Antifreeze is compound within engine coolant that mixes with water to maintain a level engine temperature, especially in extreme weather conditions. It lowers the freezing temperature of water while also increasing its boiling point. As outside temperatures fluctuate toward extreme heat or cold, coolant is pumped throughout the engine to stabilize its temperature. It also prevents corrosion when kept at ideal levels in your car’s reservoir.
You should check your antifreeze levels at least twice a year, right before the cold and warm seasons, as well as when your vehicle owner’s manual prescribes it. However, even if levels in the coolant tank remain constant, it may need to be changed. Antifreeze can grow acidic over time and actually contribute to corrosion, damaging other parts of your car’s cooling system.
Antifreeze mixes with water, but also contains chemicals like ethylene glycol, propylene glycol, and methanol. Ingesting a small amount is poisonous to humans and animals — pets are particularly attracted to its smell. To safely dispose of old or used antifreeze, keep these rules in mind:
Do not pour your waste antifreeze down the drain.
Animals may still have access to where the liquid flows through a storm drain and drink it because it smells and tastes sweet. It also should not be put in a septic system.
Antifreeze contains glycol, which is toxic to humans and animals in certain doses. The two types of antifreeze are:
Ethylene Glycol Antifreeze: Ethylene glycol is a toxic material associated with birth defects, reproductive damage, or even death if ingested. It needs to be handled carefully, as its sweet odor and flavor make it appealing to pets and small children.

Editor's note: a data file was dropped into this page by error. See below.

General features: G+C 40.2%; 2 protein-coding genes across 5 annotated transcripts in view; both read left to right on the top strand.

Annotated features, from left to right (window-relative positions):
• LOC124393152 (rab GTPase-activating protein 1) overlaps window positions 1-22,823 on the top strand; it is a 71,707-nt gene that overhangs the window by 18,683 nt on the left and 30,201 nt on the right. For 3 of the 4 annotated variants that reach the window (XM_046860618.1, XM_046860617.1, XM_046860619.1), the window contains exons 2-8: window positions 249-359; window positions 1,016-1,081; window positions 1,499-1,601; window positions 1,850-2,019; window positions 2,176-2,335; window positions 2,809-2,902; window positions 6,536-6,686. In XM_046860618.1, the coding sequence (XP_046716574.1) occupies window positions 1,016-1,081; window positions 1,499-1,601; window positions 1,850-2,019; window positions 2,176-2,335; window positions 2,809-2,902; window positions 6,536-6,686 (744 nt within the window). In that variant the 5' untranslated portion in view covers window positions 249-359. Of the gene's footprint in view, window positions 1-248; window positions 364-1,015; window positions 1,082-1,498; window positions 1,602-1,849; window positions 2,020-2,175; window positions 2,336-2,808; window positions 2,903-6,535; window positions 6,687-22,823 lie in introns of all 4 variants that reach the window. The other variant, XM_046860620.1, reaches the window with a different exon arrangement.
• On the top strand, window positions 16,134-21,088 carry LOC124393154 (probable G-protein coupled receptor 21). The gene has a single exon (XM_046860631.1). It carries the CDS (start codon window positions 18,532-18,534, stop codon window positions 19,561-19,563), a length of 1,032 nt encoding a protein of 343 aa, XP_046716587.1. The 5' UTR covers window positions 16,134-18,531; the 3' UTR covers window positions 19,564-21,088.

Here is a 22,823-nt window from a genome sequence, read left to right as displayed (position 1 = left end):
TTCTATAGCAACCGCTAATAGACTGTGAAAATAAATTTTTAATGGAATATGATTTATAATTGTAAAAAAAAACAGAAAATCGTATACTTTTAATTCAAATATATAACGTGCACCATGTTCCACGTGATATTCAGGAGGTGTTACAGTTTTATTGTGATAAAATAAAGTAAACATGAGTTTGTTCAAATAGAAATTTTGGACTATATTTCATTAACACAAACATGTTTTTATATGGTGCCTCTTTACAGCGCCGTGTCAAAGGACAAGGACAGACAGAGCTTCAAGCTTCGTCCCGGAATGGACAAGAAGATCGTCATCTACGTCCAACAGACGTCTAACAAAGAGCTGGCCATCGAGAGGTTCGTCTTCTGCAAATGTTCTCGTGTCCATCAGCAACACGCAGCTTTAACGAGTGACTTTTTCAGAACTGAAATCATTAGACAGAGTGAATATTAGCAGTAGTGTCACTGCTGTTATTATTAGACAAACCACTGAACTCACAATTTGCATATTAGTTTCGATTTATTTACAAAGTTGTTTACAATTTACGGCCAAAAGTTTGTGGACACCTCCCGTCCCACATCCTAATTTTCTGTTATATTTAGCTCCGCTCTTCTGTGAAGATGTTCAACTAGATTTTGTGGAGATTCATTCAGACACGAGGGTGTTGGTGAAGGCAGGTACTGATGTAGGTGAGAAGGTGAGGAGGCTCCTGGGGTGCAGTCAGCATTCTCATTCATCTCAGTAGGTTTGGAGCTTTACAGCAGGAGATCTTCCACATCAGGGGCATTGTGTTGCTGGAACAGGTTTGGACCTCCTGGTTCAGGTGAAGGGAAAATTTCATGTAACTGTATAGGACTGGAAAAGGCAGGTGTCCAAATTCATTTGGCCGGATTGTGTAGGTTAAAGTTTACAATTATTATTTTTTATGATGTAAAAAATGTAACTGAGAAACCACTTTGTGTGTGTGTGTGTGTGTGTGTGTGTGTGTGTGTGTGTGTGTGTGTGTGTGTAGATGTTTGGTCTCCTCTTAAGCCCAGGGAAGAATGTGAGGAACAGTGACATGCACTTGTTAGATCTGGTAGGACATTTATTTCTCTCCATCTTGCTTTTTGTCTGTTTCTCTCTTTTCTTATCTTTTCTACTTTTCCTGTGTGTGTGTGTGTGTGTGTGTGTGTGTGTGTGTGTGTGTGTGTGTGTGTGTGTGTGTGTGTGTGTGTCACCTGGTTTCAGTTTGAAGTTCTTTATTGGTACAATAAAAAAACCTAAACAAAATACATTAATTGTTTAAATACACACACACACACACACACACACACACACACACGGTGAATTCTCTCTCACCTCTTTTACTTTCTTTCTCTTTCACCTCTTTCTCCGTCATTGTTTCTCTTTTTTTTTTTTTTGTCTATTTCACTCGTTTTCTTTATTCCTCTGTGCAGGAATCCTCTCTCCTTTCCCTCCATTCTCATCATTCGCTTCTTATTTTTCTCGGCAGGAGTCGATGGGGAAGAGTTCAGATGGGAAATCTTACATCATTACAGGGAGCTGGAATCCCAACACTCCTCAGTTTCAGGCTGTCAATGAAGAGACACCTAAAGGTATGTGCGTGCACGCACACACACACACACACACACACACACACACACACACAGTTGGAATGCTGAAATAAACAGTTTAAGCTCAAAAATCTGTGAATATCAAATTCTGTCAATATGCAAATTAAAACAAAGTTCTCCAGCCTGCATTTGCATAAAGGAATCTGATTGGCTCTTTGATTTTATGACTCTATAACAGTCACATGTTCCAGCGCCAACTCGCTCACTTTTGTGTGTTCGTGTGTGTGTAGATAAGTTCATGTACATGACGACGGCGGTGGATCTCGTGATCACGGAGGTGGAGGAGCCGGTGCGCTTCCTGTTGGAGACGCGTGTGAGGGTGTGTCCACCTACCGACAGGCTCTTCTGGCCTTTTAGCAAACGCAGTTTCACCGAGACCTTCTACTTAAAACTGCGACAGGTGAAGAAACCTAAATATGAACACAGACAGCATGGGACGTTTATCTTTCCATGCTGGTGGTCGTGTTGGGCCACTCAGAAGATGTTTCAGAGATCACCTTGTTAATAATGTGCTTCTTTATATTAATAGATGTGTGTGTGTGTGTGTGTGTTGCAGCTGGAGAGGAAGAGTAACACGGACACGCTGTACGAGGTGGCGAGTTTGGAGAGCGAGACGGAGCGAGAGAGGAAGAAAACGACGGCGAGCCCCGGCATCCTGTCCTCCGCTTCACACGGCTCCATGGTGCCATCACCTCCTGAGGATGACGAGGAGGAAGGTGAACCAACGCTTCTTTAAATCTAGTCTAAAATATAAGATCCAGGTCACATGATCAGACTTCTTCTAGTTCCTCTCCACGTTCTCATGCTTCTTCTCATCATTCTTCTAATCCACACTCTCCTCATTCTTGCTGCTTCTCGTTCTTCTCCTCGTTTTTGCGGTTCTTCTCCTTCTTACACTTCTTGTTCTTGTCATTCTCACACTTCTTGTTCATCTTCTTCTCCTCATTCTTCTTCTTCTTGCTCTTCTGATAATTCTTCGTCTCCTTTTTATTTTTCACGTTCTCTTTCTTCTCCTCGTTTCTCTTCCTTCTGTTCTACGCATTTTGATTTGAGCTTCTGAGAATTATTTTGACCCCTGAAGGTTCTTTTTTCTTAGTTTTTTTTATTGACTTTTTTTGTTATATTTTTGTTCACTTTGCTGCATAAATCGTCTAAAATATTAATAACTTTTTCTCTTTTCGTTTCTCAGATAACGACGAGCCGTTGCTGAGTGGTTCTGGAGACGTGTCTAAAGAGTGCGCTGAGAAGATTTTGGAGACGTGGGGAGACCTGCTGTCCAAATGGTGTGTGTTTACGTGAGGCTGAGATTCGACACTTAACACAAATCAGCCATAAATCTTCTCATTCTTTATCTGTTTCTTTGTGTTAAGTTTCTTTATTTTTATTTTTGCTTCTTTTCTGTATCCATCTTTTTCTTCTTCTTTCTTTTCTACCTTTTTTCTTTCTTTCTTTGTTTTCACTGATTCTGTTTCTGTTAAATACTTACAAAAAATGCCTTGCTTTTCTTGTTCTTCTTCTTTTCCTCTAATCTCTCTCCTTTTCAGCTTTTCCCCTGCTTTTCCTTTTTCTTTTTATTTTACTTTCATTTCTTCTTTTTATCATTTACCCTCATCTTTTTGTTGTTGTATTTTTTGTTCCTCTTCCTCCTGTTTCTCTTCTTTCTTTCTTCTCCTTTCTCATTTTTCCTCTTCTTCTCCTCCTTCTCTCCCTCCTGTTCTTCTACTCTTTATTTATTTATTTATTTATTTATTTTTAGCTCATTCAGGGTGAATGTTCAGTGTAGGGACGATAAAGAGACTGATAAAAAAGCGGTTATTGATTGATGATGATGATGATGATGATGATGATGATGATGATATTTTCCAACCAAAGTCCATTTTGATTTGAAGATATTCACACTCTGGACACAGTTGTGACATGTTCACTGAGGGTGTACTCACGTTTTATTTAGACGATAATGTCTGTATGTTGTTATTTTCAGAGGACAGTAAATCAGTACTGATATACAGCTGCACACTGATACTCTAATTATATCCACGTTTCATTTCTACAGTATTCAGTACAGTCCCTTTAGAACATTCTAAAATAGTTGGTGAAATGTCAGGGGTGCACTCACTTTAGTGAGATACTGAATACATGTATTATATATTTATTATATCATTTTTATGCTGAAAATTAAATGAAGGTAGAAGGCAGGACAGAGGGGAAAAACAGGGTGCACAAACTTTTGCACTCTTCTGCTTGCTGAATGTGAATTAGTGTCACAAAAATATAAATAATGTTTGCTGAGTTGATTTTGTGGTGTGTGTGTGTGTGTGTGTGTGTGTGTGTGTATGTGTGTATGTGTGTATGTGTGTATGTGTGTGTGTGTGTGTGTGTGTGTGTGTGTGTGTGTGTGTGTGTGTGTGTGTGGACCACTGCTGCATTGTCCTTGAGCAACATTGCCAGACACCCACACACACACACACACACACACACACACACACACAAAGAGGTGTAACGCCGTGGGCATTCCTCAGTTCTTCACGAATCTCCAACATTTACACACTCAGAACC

Propylene Glycol Antifreeze: Significantly less toxic than ethylene glycol, propylene glycol antifreeze is still harmful if ingested in large quantities. Small, accidental doses are rarely lethal, but it remains recommended that it be kept out of reach of children and pets.
Do not pour your antifreeze outside on the ground.
If you spill outside, follow these 6 steps:
- Put on protective gloves and wear a mask to prevent breathing in the smell.
- Cover the spill in an absorbent material such as baking soda, kitty litter, or sand.
- Cover the materials with paper towels and let it rest for no more than three hours.
- Wipe up the material and paper towels with dry paper towels and throw it all into the trash. Make sure to seal the bag and wash hands thoroughly.
- Wash the area with soap and water. Flush any remaining stains away with more water.
- Let the wet spot air dry as much as possible or layer it with newspaper or paper towels.
Take your old, used, or tainted antifreeze to a local recycling center, service station, or auto parts shop.
Though there are no EPA regulations, different service shops may be willing to accept, treat, and fully dispose of antifreeze, motor oil, and other used oils. After finding a dumping location, adhere to these 3 recommendations for proper disposal:
- Make sure tainted and merely old antifreeze are separated and stored separately. They require different disposal treatments — tainted antifreeze may contain heavy metals and is considered hazardous waste, so only that kind of facility will take it.
- Drive the substance to the appropriate disposal facility or hire a commercial waste hauler to pick up the antifreeze for you.
- Some locations will have coolant recycling machines that remove glycol from the old coolant and, with an additive, can make it reusable. However, this process requires the antifreeze to be untainted with oils or other materials, otherwise, it will not work.
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